2



or breach of this Agreement . . . shall be resolved by binding arbitration at the
request of either party.” The 1994 HSA contains no such clause.
On July 25, 2001, PacifiCare sent a letter to Saint Agnes requesting that
Saint Agnes voluntarily submit seven of the 11 causes of action in its Fresno
complaint to arbitration on the ground that they arose out of the interpretation,
performance or breach of the June 2000 HSA and therefore fell within the scope of
that contract’s arbitration clause. PacifiCare offered, on the same ground, to
arbitrate six of the 14 causes of action in its Los Angeles lawsuit. Saint Agnes
responded it could not agree to arbitration at that time.
On July 31, 2001, some four months after it initiated the Los Angeles
lawsuit, PacifiCare filed a petition to compel arbitration of portions of the Fresno
action and to stay proceedings. PacifiCare grounded its petition in the California
Arbitration Act (Code Civ. Proc., § 1280 et seq.; all further statutory references
are to this code unless otherwise indicated), the Federal Arbitration Act (9 U.S.C.
§ 1 et seq.) (the FAA), and the arbitration clause in the June 2000 HSA. Saint
Agnes opposed arbitration, contending that PacifiCare had waived its right to
invoke arbitration by expressly repudiating the June 2000 HSA and seeking its
judicial rescission on the ground it was void ab initio. Saint Agnes also claimed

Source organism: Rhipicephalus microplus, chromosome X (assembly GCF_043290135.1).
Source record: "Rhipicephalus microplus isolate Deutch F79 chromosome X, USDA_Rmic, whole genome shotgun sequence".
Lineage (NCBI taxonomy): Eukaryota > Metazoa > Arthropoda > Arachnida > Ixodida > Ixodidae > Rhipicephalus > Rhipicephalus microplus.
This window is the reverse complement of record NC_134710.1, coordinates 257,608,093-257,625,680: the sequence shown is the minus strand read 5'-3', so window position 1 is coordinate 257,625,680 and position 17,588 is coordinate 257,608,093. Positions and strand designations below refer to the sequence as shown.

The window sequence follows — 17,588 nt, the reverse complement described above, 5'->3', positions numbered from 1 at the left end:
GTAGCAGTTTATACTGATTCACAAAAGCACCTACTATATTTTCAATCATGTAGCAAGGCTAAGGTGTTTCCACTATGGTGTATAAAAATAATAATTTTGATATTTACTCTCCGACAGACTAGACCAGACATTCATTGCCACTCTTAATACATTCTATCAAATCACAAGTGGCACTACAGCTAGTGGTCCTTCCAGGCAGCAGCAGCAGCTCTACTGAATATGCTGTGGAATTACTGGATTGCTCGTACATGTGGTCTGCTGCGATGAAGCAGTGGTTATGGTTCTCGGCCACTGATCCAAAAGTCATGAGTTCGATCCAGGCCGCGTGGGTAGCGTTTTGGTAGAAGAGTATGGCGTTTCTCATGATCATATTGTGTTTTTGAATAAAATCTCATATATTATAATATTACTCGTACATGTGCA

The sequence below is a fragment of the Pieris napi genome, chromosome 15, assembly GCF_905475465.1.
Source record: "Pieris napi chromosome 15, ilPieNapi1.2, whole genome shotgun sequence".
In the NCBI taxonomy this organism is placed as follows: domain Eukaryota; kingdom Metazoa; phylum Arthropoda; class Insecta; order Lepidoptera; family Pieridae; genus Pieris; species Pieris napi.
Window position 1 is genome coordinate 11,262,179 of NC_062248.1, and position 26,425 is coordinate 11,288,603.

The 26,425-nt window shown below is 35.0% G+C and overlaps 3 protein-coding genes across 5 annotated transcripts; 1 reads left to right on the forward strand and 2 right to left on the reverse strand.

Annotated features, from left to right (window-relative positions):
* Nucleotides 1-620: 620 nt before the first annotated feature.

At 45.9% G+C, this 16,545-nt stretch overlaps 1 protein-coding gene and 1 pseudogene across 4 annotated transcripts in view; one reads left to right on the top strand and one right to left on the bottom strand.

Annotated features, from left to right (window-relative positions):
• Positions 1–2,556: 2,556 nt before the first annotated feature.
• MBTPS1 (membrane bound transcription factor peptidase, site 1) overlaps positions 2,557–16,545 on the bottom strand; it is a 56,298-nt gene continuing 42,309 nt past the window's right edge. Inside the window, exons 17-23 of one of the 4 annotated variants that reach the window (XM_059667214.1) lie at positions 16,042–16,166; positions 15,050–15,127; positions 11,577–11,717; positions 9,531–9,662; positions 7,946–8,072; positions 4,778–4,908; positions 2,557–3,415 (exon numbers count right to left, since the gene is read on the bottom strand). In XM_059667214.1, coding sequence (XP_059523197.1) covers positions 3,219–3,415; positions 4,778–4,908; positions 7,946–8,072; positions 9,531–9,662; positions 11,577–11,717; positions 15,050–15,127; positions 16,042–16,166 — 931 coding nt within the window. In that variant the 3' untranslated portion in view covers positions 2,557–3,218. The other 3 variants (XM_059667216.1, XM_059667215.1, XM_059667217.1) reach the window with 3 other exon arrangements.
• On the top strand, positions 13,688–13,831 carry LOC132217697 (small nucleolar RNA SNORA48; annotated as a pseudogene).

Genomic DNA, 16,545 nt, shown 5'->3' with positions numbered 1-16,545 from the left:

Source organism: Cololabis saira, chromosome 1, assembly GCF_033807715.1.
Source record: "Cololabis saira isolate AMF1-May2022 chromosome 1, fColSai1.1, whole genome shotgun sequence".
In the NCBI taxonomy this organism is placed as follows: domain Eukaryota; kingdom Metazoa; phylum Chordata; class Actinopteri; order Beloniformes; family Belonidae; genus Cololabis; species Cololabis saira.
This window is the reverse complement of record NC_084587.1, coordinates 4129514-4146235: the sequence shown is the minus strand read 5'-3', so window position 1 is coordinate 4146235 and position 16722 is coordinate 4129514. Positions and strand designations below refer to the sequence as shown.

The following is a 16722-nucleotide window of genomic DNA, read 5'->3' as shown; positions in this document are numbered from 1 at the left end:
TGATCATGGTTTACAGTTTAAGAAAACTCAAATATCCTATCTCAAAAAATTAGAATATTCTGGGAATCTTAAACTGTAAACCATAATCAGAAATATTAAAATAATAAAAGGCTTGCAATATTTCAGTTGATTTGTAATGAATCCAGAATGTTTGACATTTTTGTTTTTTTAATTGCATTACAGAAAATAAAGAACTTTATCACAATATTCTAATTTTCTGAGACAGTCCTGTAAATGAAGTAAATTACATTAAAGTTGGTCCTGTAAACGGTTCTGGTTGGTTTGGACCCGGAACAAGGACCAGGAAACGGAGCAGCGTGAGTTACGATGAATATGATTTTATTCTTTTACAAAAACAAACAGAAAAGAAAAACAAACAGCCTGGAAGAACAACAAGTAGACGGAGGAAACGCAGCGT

that PacifiCare’s delay in seeking arbitration caused it to incur substantial legal
fees and costs with respect to both the Fresno and Los Angeles lawsuits.
The trial court denied the petition to compel arbitration, finding that
PacifiCare’s Los Angeles complaint “show[ed] a clear attempt . . . to repudiate the
June 2000 HSA” and that its filing of suit “was inconsistent with any intent to
invoke arbitration.” Because PacifiCare initiated the Los Angeles action before
seeking to compel arbitration, the trial court concluded that Saint Agnes could
seek relief in the courts, and that once it did so, PacifiCare “may not retract its
repudiation of the contract and insist on arbitration.”
3

The Court of Appeal reversed the trial court’s judgment and remanded with
directions to grant PacifiCare’s petition. Concluding that the record “does not
establish . . . as a matter of law [that] PacifiCare waived its right to compel
arbitration,” the appellate court held the trial court abused its discretion when it
failed to stay proceedings and order arbitration. We granted Saint Agnes’s
petition for review.
DISCUSSION
The Court of Appeal determined the record sufficiently establishes that the
June 2000 HSA involves interstate commerce and therefore falls within the
provisions of the FAA. (See 9 U.S.C. §§ 1, 2.) Saint Agnes does not dispute that
determination, and PacifiCare expressly agrees with it. Although the FAA
generally preempts any contrary state law regarding the enforceability of
arbitration agreements (Rosenthal v. Great Western Fin. Securities Corp. (1996)
14 Cal.4th 394, 405), the federal and state rules applicable in this case are very
similar.
As relevant here, the FAA provides: “A written provision in . . . a contract